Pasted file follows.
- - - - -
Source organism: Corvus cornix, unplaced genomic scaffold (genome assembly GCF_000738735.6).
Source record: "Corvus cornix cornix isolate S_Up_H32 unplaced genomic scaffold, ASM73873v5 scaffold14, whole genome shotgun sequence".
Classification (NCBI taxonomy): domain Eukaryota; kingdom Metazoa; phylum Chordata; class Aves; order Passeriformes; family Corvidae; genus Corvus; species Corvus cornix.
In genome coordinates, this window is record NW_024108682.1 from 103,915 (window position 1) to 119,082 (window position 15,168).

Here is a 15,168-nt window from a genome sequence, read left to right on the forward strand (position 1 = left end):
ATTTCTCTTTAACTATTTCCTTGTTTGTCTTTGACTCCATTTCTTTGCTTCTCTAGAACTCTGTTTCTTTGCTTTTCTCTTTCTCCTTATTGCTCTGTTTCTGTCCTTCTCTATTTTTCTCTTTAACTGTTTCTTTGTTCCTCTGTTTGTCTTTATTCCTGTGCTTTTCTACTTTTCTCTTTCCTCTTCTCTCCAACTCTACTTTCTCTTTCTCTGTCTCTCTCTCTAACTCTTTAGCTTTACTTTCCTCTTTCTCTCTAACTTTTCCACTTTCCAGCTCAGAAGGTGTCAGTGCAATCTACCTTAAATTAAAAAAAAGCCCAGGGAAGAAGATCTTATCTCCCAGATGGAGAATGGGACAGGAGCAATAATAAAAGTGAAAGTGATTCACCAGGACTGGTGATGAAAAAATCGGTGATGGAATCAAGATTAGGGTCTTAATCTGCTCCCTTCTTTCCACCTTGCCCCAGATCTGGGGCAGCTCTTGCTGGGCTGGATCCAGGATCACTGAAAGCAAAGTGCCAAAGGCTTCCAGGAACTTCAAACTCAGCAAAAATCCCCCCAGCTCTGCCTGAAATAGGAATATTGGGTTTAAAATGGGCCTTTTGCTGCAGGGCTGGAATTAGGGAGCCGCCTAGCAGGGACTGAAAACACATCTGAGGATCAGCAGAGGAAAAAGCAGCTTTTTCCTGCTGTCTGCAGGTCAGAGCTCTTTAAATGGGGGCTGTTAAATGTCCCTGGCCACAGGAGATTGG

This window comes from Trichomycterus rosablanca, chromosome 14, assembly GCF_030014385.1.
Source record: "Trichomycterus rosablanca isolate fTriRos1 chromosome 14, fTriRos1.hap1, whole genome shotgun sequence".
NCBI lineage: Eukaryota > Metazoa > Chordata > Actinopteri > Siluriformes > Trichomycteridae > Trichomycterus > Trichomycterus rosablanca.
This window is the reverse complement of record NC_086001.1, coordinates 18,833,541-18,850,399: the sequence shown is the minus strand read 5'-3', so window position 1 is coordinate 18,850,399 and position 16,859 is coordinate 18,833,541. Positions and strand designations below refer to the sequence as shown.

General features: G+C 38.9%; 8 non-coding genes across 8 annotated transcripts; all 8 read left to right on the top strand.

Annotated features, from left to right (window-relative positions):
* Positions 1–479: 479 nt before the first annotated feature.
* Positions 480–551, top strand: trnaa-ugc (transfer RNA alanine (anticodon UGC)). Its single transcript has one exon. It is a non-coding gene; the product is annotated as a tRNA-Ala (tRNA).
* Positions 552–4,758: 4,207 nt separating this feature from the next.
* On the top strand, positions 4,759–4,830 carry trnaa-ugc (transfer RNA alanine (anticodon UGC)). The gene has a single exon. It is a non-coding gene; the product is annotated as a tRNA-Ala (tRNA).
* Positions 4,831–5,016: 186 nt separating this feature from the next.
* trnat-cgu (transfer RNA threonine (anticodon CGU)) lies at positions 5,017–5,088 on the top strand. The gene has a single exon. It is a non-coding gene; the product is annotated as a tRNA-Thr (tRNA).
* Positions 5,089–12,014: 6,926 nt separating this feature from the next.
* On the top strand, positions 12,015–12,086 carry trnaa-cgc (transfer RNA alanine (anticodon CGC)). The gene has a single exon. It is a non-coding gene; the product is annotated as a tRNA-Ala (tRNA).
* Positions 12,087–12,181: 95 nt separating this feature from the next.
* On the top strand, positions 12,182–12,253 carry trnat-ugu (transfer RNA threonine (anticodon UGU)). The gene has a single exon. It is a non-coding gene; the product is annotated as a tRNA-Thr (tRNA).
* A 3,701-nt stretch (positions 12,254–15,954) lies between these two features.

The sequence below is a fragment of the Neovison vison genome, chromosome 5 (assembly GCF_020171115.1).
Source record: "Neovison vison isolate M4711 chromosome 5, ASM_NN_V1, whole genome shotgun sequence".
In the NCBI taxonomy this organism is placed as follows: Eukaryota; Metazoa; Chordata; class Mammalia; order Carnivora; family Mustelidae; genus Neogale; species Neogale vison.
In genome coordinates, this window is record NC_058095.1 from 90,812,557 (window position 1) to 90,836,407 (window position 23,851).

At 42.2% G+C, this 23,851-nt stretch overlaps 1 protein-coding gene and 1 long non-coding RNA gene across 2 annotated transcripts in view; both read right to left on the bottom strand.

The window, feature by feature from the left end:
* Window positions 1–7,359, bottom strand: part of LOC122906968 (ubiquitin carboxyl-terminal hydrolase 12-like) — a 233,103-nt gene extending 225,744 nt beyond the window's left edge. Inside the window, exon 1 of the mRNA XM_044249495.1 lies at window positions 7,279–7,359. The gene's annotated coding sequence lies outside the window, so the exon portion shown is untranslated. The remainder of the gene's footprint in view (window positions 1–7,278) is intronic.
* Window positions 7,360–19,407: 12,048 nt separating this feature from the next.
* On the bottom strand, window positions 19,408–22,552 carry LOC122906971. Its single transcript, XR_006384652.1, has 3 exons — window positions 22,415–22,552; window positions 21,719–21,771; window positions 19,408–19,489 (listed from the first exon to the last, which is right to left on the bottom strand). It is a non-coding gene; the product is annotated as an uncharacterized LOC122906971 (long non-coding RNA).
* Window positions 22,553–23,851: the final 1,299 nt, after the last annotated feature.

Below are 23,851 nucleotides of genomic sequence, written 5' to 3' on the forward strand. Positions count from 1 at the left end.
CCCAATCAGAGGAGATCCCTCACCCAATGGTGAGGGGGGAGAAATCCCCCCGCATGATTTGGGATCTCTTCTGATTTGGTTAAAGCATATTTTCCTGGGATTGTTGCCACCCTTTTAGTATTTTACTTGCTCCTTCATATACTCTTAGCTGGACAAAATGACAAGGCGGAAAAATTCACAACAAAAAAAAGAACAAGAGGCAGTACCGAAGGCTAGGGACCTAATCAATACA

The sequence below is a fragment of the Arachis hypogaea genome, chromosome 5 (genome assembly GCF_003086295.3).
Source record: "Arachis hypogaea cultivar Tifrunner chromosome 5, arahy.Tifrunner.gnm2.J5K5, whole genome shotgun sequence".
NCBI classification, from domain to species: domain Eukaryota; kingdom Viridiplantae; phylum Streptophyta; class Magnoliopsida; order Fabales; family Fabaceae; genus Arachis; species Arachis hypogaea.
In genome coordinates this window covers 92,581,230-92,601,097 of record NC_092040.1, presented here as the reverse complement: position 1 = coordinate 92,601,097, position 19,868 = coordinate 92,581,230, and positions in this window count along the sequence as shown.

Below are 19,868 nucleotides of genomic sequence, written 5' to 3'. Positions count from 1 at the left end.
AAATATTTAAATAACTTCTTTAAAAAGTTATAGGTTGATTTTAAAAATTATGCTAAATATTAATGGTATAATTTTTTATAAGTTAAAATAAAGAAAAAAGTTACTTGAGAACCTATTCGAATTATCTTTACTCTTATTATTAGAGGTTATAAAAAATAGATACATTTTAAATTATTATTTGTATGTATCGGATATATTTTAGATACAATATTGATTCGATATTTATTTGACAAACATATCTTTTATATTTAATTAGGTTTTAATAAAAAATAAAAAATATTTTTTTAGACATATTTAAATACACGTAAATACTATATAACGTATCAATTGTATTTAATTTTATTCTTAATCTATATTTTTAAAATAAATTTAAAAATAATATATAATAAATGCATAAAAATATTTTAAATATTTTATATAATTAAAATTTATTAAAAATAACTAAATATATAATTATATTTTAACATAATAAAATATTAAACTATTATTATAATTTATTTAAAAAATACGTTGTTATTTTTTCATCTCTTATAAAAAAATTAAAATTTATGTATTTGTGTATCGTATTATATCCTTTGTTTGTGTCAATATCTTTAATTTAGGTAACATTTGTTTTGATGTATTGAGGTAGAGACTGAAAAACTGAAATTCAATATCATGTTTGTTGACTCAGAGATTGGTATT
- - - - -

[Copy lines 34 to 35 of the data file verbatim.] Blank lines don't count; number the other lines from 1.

Below are 23,851 nucleotides of genomic sequence, written 5' to 3' on the forward strand. Positions count from 1 at the left end.
CCCAATCAGAGGAGATCCCTCACCCAATGGTGAGGGGGGAGAAATCCCCCCGCATGATTTGGGATCTCTTCTGATTTGGTTAAAGCATATTTTCCTGGGATTGTTGCCACCCTTTTAGTATTTTACTTGCTCCTTCATATACTCTTAGCTGGACAAAATGACAAGGCGGAAAAATTCACAACAAAAAAAAGAACAAGAGGCAGTACCGAAGGCTAGGGACCTAATCAATACA